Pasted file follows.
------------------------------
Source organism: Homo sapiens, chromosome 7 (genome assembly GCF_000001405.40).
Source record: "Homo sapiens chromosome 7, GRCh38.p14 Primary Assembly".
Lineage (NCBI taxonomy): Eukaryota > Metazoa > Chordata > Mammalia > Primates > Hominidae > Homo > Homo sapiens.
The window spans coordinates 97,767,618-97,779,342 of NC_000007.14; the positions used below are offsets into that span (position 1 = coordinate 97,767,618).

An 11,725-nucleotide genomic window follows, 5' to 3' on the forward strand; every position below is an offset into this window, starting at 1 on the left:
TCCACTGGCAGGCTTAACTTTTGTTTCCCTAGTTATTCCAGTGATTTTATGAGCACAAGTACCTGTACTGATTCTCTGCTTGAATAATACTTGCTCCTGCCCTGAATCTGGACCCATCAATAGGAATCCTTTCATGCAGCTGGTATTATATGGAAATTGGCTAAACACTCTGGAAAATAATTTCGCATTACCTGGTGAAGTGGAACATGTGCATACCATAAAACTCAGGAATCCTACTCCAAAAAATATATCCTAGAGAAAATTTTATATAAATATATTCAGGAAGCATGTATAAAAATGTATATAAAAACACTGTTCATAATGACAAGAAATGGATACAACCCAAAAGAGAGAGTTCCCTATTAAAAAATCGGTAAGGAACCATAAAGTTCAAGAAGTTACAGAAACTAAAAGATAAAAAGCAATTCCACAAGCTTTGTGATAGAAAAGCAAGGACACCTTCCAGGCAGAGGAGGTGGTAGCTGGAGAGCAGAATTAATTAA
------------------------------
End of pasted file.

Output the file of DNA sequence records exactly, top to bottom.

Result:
Source organism: Homo sapiens, chromosome 7 (genome assembly GCF_000001405.40).
Source record: "Homo sapiens chromosome 7, GRCh38.p14 Primary Assembly".
Lineage (NCBI taxonomy): Eukaryota > Metazoa > Chordata > Mammalia > Primates > Hominidae > Homo > Homo sapiens.
The window spans coordinates 97,767,618-97,779,342 of NC_000007.14; the positions used below are offsets into that span (position 1 = coordinate 97,767,618).

An 11,725-nucleotide genomic window follows, 5' to 3' on the forward strand; every position below is an offset into this window, starting at 1 on the left:
TCCACTGGCAGGCTTAACTTTTGTTTCCCTAGTTATTCCAGTGATTTTATGAGCACAAGTACCTGTACTGATTCTCTGCTTGAATAATACTTGCTCCTGCCCTGAATCTGGACCCATCAATAGGAATCCTTTCATGCAGCTGGTATTATATGGAAATTGGCTAAACACTCTGGAAAATAATTTCGCATTACCTGGTGAAGTGGAACATGTGCATACCATAAAACTCAGGAATCCTACTCCAAAAAATATATCCTAGAGAAAATTTTATATAAATATATTCAGGAAGCATGTATAAAAATGTATATAAAAACACTGTTCATAATGACAAGAAATGGATACAACCCAAAAGAGAGAGTTCCCTATTAAAAAATCGGTAAGGAACCATAAAGTTCAAGAAGTTACAGAAACTAAAAGATAAAAAGCAATTCCACAAGCTTTGTGATAGAAAAGCAAGGACACCTTCCAGGCAGAGGAGGTGGTAGCTGGAGAGCAGAATTAATTAA